On July 30 of this year, the investment rating agencies lowered the ratings on funds that held certain mortgages. The result was investors pulling back on buying such securities that held questionable mortgages. What happened next was front page news, and still is today.
Lenders quickly realized that there was no market to sell their loans, so they stopped offering them, simple as that. What started to be a subprime crisis, turned to other loans that carried higher risk. Some loans remained on the books in early to mid August, but the rates went up 2 points, basically pushing their product off the market.
As lenders have reworked their guidelines to calm investor nerves, and provide higher quality loans, Wall Street has begun to buy mortgages again, though not at the profit margin of a few months ago. Still there are many loans that have yet to be purchased, and we all know that there is an end of the runway for all banks and lending instutitutions.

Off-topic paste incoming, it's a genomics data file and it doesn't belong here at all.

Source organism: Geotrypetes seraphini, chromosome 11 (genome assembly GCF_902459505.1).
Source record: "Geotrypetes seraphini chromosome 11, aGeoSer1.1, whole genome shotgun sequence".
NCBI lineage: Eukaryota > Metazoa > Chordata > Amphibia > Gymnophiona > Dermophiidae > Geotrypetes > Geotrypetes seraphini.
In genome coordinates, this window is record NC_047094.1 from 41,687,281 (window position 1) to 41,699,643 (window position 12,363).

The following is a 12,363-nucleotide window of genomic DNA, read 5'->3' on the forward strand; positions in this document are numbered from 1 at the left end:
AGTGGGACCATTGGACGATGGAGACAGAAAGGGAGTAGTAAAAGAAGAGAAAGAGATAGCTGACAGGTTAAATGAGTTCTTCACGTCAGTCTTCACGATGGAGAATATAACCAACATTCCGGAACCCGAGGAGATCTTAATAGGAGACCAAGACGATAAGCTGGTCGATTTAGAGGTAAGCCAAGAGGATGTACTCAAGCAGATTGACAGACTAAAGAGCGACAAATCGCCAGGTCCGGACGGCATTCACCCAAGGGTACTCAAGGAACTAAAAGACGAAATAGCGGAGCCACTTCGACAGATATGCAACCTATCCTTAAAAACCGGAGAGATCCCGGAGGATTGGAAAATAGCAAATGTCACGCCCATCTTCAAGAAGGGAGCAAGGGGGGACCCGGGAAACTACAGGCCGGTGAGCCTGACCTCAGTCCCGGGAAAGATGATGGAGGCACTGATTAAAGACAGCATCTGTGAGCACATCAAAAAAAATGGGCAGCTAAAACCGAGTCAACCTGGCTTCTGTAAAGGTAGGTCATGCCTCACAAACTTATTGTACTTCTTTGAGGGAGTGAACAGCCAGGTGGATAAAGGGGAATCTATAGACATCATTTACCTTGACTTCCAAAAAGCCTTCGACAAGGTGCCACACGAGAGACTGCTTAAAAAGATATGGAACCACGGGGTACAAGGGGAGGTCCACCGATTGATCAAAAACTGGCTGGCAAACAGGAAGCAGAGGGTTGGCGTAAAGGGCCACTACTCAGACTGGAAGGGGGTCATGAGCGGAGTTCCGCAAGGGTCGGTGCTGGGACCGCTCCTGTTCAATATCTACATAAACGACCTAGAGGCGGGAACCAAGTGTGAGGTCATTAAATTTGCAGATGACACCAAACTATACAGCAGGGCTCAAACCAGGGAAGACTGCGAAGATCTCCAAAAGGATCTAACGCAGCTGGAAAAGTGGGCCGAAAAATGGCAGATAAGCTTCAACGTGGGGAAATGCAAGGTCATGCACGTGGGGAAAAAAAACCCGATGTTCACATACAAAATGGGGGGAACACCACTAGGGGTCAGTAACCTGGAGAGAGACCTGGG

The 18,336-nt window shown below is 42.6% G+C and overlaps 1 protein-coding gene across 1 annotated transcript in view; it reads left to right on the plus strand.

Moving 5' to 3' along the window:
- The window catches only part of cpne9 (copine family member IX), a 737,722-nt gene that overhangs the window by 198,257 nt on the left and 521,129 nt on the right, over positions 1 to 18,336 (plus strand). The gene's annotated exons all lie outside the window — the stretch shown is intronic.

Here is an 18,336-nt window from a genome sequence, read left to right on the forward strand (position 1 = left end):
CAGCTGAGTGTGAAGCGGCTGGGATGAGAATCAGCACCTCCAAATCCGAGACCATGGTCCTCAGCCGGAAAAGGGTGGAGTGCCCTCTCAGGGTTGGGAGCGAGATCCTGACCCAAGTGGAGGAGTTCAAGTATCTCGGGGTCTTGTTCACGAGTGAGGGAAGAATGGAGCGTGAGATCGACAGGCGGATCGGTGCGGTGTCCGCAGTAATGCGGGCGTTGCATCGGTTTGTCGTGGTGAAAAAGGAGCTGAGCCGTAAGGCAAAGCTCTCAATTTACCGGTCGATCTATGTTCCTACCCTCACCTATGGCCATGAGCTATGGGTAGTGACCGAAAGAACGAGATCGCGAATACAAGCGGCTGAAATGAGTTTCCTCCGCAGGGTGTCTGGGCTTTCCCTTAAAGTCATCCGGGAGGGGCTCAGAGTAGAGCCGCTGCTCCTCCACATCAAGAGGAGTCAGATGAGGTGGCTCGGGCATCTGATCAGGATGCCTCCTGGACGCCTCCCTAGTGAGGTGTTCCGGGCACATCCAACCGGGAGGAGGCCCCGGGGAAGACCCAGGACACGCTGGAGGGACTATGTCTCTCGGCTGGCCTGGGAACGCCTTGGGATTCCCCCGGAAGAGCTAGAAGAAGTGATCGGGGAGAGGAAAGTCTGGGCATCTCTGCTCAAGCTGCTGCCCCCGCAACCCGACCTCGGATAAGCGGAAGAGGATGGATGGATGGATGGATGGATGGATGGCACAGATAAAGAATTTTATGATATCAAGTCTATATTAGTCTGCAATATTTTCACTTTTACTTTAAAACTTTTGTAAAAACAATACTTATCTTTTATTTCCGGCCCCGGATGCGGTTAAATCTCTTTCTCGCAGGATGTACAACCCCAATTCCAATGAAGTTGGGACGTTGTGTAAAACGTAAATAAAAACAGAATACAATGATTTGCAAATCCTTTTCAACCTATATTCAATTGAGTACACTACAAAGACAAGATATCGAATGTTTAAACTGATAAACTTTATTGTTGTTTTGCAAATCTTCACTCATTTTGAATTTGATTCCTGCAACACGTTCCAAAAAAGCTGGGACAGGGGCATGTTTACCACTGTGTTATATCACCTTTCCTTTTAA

The big players are holding mortgages, hopeful that they will be sold soon, and others have simply folded under the pressure. Good, solid companies like American Home Mortgage have been forced out of business simply because there was a very sudden stop to all mortgage purchases in early August. They simply could not weather the storm and hold mortgages and millions per day, for more than a few days, so they closed.
For the consumer, it is important to know that today, more than ever, it is crucial to work with a professional, not a loan officer. You need to know that they are full time in the business, have access to real time market conditions, and are CERTIFIED.
Call me for more insight about this market. 831.425.1250